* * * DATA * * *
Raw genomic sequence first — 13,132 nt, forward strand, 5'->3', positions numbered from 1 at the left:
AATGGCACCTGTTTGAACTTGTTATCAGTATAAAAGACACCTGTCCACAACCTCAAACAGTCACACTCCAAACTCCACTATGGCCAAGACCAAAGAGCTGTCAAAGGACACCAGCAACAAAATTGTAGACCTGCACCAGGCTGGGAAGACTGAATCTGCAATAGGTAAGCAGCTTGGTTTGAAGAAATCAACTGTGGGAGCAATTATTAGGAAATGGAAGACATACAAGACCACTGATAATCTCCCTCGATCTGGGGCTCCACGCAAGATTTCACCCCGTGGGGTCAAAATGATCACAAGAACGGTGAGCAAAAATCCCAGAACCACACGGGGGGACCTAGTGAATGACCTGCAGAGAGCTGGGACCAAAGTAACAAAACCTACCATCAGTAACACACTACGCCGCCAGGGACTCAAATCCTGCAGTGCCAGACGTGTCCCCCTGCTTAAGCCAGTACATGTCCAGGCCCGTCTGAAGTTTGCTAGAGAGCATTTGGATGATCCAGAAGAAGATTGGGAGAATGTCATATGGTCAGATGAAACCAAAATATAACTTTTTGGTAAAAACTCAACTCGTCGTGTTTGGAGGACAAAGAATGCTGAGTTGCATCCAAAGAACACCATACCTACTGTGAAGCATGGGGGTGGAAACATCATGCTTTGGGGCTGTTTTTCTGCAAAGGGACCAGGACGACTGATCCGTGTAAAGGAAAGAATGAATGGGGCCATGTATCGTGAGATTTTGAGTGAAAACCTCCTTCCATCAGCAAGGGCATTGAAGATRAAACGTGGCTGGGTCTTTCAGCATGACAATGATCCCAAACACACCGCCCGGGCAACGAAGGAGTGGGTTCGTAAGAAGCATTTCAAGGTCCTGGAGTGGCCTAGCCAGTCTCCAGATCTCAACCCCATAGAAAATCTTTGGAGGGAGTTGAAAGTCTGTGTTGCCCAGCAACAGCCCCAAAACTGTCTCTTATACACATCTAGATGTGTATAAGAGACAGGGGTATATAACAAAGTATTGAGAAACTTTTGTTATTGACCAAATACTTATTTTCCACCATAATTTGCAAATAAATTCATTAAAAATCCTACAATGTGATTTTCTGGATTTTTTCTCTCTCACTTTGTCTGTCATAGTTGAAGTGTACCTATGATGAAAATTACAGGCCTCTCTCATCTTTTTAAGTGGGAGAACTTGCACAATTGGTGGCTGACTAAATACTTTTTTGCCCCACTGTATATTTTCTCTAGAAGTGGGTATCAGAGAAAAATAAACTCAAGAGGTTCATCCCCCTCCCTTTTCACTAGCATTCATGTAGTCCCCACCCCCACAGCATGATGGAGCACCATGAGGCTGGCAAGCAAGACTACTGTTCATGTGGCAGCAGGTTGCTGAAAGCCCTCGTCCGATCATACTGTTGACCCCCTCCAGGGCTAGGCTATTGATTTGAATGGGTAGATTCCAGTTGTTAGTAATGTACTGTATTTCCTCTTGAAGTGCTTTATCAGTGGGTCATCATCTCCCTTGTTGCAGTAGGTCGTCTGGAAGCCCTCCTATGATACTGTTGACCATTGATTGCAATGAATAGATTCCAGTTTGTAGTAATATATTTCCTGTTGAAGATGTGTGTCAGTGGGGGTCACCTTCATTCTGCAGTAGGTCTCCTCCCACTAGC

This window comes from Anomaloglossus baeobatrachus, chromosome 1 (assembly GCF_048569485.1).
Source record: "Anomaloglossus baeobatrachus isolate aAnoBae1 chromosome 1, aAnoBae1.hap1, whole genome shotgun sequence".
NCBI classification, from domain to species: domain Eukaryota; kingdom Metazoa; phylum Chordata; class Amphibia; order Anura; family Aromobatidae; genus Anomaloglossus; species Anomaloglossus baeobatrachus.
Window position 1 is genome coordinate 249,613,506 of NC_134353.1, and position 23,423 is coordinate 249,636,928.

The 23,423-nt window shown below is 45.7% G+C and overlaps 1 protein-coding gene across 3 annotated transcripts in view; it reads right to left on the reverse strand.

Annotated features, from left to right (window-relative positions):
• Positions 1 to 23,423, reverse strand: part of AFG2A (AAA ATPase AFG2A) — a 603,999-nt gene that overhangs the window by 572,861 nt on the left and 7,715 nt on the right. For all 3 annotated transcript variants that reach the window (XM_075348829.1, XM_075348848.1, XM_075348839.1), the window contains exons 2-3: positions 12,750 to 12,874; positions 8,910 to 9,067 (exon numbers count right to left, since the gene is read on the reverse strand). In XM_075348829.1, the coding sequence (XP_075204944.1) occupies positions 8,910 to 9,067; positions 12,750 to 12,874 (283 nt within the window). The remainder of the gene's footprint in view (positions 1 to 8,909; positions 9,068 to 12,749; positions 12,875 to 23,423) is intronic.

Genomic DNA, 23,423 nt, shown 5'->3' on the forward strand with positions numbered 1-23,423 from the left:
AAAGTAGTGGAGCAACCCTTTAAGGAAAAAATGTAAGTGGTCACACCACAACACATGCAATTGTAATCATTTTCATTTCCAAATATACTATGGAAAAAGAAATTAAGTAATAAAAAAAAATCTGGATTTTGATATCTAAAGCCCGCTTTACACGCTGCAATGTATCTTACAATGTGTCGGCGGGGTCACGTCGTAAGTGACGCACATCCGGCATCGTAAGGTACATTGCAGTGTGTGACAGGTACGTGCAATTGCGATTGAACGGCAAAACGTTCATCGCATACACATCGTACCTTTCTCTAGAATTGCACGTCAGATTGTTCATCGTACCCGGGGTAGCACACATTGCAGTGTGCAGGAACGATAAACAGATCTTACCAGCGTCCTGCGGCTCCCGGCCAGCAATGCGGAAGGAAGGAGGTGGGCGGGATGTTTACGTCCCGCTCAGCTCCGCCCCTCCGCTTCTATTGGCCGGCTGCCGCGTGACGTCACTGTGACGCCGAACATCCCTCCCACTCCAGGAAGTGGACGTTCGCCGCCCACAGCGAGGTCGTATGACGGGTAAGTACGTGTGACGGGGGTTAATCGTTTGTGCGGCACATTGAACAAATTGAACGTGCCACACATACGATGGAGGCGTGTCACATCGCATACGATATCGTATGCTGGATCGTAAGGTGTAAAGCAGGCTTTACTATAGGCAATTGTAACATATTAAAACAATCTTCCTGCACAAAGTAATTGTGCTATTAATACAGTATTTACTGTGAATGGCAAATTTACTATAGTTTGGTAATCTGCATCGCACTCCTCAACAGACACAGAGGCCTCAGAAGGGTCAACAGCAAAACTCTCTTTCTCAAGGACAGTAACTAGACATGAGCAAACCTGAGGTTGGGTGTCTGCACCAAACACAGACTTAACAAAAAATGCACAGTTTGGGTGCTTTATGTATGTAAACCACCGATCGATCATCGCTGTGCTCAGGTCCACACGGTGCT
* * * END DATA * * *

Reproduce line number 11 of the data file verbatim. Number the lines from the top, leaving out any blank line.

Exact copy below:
AAAGTAGTGGAGCAACCCTTTAAGGAAAAAATGTAAGTGGTCACACCACAACACATGCAATTGTAATCATTTTCATTTCCAAATATACTATGGAAAAAGAAATTAAGTAATAAAAAAAAATCTGGATTTTGATATCTAAAGCCCGCTTTACACGCTGCAATGTATCTTACAATGTGTCGGCGGGGTCACGTCGTAAGTGACGCACATCCGGCATCGTAAGGTACATTGCAGTGTGTGACAGGTACGTGCAATTGCGATTGAACGGCAAAACGTTCATCGCATACACATCGTACCTTTCTCTAGAATTGCACGTCAGATTGTTCATCGTACCCGGGGTAGCACACATTGCAGTGTGCAGGAACGATAAACAGATCTTACCAGCGTCCTGCGGCTCCCGGCCAGCAATGCGGAAGGAAGGAGGTGGGCGGGATGTTTACGTCCCGCTCAGCTCCGCCCCTCCGCTTCTATTGGCCGGCTGCCGCGTGACGTCACTGTGACGCCGAACATCCCTCCCACTCCAGGAAGTGGACGTTCGCCGCCCACAGCGAGGTCGTATGACGGGTAAGTACGTGTGACGGGGGTTAATCGTTTGTGCGGCACATTGAACAAATTGAACGTGCCACACATACGATGGAGGCGTGTCACATCGCATACGATATCGTATGCTGGATCGTAAGGTGTAAAGCAGGCTTTACTATAGGCAATTGTAACATATTAAAACAATCTTCCTGCACAAAGTAATTGTGCTATTAATACAGTATTTACTGTGAATGGCAAATTTACTATAGTTTGGTAATCTGCATCGCACTCCTCAACAGACACAGAGGCCTCAGAAGGGTCAACAGCAAAACTCTCTTTCTCAAGGACAGTAACTAGACATGAGCAAACCTGAGGTTGGGTGTCTGCACCAAACACAGACTTAACAAAAAATGCACAGTTTGGGTGCTTTATGTATGTAAACCACCGATCGATCATCGCTGTGCTCAGGTCCACACGGTGCT